Stage.Height.Change.Wea'h'r.' rich men on fake horse races and
x0.8
x0.3
xO.S
River Forecast.
The river will continue to rise at operations of the gan=
the rate of from three to four-tentha
FRED Z. GOSEWISCH,
Observer.
midnight!
afternoon. but army officers today refused to From there it led to Monmouth. 111.
state whether any friendship existed'011 October 1, and last Sunday night
Weather Conditions. between him and Capt. Carr.
MARKS IS
BEN
West of the Mississippi valley a TrnnvD TKrrkTrwiunPTkTT
trough of low pressure extends from UNDER INDICTMENT
Arizona northeasterly to Minnesota,
show-1
Erstwhile King of Gamblers of Coun-
ers in portions of the plateau region,' cil Bluffs Charged
and the upper Mississippi valley. With Fraud
Following the low area a field of
very high pressure Is advancing from! COUNCIL BLUFFS, Iowa, Oct. 18.—
the northwestern coast, causing cool-1 Two indictments were returned by
er weather on the Pacific slope, and the district court grand jury here
the temperature continues low In tho this morning against. Ben Marks,
southwest. known in the days of gambling in this
x0.4 Cldy wrestling matches. Maybray was
-0.3 Pt Cldy brought here from the federal prison
x0.8 Pt Cldy at Leavenworth, Kans., where he 1b aged 7 Fern, aged 4, and Fenton, aeed
x0.7 Clear' serving a two year term.
Carthage Minister, Moderator.
CHARLESTON, 111., Oct. 18.—Rev.
Frank Young, of Carthage was elect
ed moderator of the Illinois Presby
terian synod, which opened here last
Clear nleht.. The day was spent in ad
Clear: dresses on the mission of the church,
at which the Rev. J.
Clure,
IS SIMILAR TO OTHERS
This Makes th® Third Sunday Night
Brainiqg of Families With an
Axe by Unknown
,v, Person.
ELLSWORTH, Kan., Oct. 18.—Wil
liam Showman, his wife and three
were found in their home at Ellsworth
were slain by some one who knew
the Showman home accurately, and
who was on friendly terms with, a fam
ily watch dog. These conclusions were
reached th
,lce
aft6r twenty.four
bQnn lnve8tlgatlon.
The murderer
Ma-
completed his task
and covered hlB crlme well. To pre.
vent Interruption of his work, he muf
fled the telephone with Mrs. Show
man's cloak. After the tragedy, the
axe with which the crime was commit
ted, and the lamp which silently aided .. ......
the slayer with its light, were placed ,U9®e"
behind a door, where they were found.
The authorities believe the murderef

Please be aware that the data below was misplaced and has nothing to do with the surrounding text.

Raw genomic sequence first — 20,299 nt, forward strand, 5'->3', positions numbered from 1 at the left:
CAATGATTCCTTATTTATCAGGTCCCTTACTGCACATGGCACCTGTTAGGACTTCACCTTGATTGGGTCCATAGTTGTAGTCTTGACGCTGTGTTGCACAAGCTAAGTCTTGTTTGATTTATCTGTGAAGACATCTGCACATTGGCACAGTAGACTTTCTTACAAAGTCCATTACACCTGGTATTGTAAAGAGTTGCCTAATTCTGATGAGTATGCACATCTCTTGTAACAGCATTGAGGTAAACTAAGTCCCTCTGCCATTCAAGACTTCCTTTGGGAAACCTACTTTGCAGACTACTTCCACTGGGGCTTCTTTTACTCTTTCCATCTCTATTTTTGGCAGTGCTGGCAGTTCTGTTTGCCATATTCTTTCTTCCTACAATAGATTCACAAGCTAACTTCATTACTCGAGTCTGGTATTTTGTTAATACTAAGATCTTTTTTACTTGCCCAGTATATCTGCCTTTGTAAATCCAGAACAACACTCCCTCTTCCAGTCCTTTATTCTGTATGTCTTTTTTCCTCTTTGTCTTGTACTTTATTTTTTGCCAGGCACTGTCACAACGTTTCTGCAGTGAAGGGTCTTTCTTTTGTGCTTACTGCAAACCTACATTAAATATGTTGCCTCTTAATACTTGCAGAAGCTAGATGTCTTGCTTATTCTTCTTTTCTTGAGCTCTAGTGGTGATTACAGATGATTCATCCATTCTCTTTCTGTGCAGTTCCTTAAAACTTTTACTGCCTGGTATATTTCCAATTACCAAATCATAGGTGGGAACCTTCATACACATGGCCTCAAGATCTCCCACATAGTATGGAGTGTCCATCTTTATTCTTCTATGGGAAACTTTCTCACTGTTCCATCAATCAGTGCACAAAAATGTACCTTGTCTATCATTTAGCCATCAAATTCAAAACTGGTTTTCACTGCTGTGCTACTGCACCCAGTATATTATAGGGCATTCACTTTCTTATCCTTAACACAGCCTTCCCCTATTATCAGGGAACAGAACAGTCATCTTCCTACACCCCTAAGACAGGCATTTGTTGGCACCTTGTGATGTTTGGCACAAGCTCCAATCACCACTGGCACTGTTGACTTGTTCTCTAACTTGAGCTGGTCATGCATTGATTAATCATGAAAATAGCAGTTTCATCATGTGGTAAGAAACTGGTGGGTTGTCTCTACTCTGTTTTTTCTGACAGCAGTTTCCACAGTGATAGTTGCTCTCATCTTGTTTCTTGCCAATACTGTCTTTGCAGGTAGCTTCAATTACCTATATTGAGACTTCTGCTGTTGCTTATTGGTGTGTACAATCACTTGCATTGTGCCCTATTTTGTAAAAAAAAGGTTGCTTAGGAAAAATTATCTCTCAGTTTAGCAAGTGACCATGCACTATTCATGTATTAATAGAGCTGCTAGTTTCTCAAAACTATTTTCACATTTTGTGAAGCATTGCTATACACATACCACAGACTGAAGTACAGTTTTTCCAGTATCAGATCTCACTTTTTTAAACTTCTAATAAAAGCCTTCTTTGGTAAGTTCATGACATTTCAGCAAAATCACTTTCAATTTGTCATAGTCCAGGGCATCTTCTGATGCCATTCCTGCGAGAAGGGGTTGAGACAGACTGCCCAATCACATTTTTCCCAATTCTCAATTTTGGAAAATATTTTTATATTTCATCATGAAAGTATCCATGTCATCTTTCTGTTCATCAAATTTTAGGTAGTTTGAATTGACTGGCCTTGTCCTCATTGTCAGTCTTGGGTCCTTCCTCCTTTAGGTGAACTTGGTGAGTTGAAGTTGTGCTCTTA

was well known by the animal, and
that the Blayer must have returned to
room at the army service school here crime was committed Sunday night. In
this morning with a bullet hole In his that case the slayer evidently return
head. A revolver clutched in his right! to the house, Monday, perhaps, to
jhand showed that his death was the re- ®ee if he had accomplished his work
successfully.
The faot that Captaln Carr had re.
oi Thursday, cooler Thursday. cently announced his engagement to Maniac
M,8B Jeanette Clark( daughter of Ma.|
the Showman house after the dog had! ,)0en
tod Snnnlr hmiAA
LEAVENWORTH, Kan., Oct. 18.— visited the Snook house and locked
field artillery was found dead In his dition of the bodleB it is believed the
by the authorities of three cities were
the
thought that over study may
persons "to believe that there made to the Chicago police last night following the murders
his! to assist in the capture of a maniac,
who, within the last four weeks has
taken a murderous toll of fourteen
Uvea.
The mysterious trail of death began
formerly attended school here Colorado Springs September 17.
murderer visited the town of Ells-
worth' Kan-
Carr's suicide as'he had human lives, and disappeared
ac. are:
(ilght
president of the McCormlck seminary, scene oJt the Dpwson murder in
satisfied his craving for
THE WEATHER
Showers—Cooler.
Maniac With Axe
Prowls on Sunday Nights
EIGHT PAGES.
'aeeks prior to the first known mur
der by the man'ac In Colorado Springs
on Sept. 17.
It 1b believed the man. Is insane and
that he may have escaped recently
from an asylum. It is thought that
the peculiar method of killing his vic
tims, the choice of the Sabbath as tho
time and the solemn hour of midnight
may bear directly upon the original
Murderer of Five People Is Thought to! cause of the man's incarceration in an
Have Returned to House After
Killing the Entire ..
Family.
asylum.
Insane asylums in th« oentral and
western part of the country havebeea
notified and descriptions of all es
caped persons are to be requested and
sent to the police of all cities, town*
and Tillages.
Fear Crime on Oct 29.
Sunday night, Oct. 29, especially will
be watoh night, as the regular chaia
of the maniac's killing would lead
'him to commit on that night another
of his dark deeds.
The Burnham and Wayne families
slain in Colorado Springs were not
known to have any enemies, nor have
the police been able to form any sort
of a reasonable theory for the commie*
slon of the crime.
The same conditions exist in Mon«
iiith, where the police and prlvat#
detectives'* after"more"than~two weeks'
Investigation, admit their failure to